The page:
Nigel Labram of renewable energy investment firm Low Carbon explores why the government and private sector must unite in order to facilitate a positive renewable energy investment climate
The much anticipated Paris Climate Change Summit (COP21) at the end of 2015 saw global government officials come together to agree on a deal to combat the negative effects of climate change. But the conference also provided a platform to bring other crucial issues to the global energy agenda, such as how developing countries can compete against first-world countries regarding climate finance, and also saw high-profile corporations such as Unilever pledging to become "carbon positive" within the next 15 years, by sourcing all of its energy from renewable generating resources by 2030.
What has become clear from the discussions at COP21 is that institutional investors can play an important part in the fight against climate change, and indeed how governments across the world can facilitate a positive investment climate for renewable energy. Whilst leading institutional investors do have the power to drive change, as well as alter perceptions, without stable support from the government they cannot invest large amounts of their assets into climate change solutions, such as solar farms and onshore wind farms.
Governments across the continent must start taking steps in the direction to create legislation that enables a positive investment climate for the private sector. Alongside this, institutional investors must do more to pressurize governments into making this move. Both of these sectors must collaborate on this issue - starting now and continuing into the future.
How can we move forward in the UK?
As London is one of the most competitive financial centres in the world, it is in a great position to become the global hub for climate finance. But questions must be asked as to whether our institutional finance community and the Department for Energy and Climate Change (DECC) could be doing more to spur each into action? For instance, in France and less formally in Scandinavia, regulations call on investors to both disclose and evaluate the carbon intensity of their investment portfolios. As a result, investors are incentivised to become more 'climate aware' than in previous years, and to make investments which are both capable of yielding strong and fixed financial returns, but can also contribute to saving the environment.
Another good example of similar action that has already been taken is the Montreal Pledge. This commitment from the UN's Principles for Responsible Investment body (PRI) aims to measure and publically disclose the carbon footprint of the total investments of its global members. Consequently, in 2014 large pension funds and institutional investors such as the Alliance Trust and the AXA Group were ultimately compelled to take action. We hope that in 2016 the investment community, particularly UK-based investors, harness the power that they have to influence change, especially change in policy and legislation.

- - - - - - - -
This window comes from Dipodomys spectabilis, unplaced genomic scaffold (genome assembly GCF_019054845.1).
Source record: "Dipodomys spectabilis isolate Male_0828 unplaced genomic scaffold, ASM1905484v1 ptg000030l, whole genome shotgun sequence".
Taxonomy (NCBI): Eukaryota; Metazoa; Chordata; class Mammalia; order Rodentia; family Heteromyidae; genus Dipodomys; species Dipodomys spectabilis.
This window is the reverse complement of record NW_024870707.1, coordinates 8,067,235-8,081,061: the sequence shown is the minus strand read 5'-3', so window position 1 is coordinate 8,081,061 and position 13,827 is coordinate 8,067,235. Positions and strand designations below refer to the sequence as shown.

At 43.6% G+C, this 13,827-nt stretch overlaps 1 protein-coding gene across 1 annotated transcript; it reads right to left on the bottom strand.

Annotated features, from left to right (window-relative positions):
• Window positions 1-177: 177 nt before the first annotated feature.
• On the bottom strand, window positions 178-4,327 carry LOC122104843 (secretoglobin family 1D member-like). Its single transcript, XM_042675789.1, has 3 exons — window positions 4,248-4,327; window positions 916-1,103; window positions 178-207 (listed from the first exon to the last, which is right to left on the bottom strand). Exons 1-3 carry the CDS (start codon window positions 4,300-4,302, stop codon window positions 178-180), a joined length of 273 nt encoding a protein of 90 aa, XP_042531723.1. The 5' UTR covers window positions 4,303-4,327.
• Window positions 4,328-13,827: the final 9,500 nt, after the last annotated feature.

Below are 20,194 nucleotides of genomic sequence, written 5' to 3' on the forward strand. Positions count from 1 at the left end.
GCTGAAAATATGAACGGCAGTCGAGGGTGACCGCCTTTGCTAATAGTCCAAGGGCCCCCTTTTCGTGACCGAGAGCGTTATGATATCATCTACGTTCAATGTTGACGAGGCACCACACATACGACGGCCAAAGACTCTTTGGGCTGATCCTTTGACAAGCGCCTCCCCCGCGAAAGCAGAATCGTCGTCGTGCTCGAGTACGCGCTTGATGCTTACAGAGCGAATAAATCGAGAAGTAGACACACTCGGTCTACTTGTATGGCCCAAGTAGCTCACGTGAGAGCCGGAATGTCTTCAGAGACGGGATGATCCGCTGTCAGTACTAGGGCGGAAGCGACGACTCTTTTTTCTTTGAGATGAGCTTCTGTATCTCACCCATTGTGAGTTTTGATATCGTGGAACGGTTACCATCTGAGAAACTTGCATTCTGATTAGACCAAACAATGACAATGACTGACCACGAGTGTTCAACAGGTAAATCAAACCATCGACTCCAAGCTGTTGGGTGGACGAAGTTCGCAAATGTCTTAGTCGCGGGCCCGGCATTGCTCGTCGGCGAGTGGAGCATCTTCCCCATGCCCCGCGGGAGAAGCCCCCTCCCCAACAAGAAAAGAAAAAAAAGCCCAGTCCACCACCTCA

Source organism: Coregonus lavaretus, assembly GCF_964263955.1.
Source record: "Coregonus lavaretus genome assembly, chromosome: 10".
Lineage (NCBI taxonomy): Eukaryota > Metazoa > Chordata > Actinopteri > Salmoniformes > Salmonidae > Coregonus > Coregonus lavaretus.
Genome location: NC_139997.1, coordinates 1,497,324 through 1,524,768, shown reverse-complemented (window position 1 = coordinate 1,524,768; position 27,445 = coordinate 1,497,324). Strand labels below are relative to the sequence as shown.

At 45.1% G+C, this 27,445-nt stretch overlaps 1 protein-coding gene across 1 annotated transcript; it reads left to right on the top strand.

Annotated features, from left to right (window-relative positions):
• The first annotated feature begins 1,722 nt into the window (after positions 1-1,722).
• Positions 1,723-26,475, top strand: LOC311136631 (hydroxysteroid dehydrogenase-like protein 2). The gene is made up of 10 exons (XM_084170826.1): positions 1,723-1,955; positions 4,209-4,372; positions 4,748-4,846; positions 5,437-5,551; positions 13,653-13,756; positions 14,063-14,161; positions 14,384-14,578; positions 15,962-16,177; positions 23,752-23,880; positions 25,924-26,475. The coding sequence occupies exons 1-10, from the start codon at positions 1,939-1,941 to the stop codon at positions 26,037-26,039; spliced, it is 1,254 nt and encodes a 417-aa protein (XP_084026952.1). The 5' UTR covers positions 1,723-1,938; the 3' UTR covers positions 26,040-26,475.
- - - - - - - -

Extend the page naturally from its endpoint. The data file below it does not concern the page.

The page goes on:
Driving education and awareness is crucial
Further education and awareness is needed first in order for the government and the private sector investment community to collaborate more effectively on renewable energy investment policy. DECC, energy bodies, and lobbying groups within government can, and must, do more to educate investors as to the strong, inflation-linked and stable returns that are to be had from investing in climate change solutions such as wind, solar, and hydropower.
As a somewhat dated alternative, the days of investing in oil, for example, are numbered. This is down to the increasingly stark reality that you may drill for oil, but you won't always find it. Renewable energy such as solar PV on the other hand, generates electricity all year round and is a proven technology. Additionally, investing in renewable energy makes tangible financial sense and is not all about 'tree hugging', as is commonly misconstrued. Overall, levels of awareness have to be raised to help improve the broader energy investment mix in the UK.
Harnessing 'pester power'
As it stands, both the UK government and the institutional investor community in the UK is coming up against one of the most savvy younger generations ever. Millennials are standing up for their values publically on social media, and rallying others to their cause at a faster rate than ever before. Armed with a thorough understanding of what is meaningful to them, and that things need to change in order to positively affect our climate, it is this generation that may truly be able to exercise 'pester power'. Today's young investors are more likely to consider how their investment decisions affect future generations, and indeed how they support and underpin their values.
Last year, London School of Economics Professor, Lord Stern called on young people to hold their parents accountable on where exactly their money is going. With public moves like this happening ever more frequently, the government and indeed the investment community must realise that they too will be responsible for investing in, or showing support for, renewable energy over fossil fuels. Collaboration between consumers, retail investors, financial institutions and governments is absolutely imperative to not only raise awareness of the benefits of renewable energy investment, but also to help create a greener economy for future generations to benefit from.
Nigel Labram is an investment strategist at renewable energy investment company, Low Carbon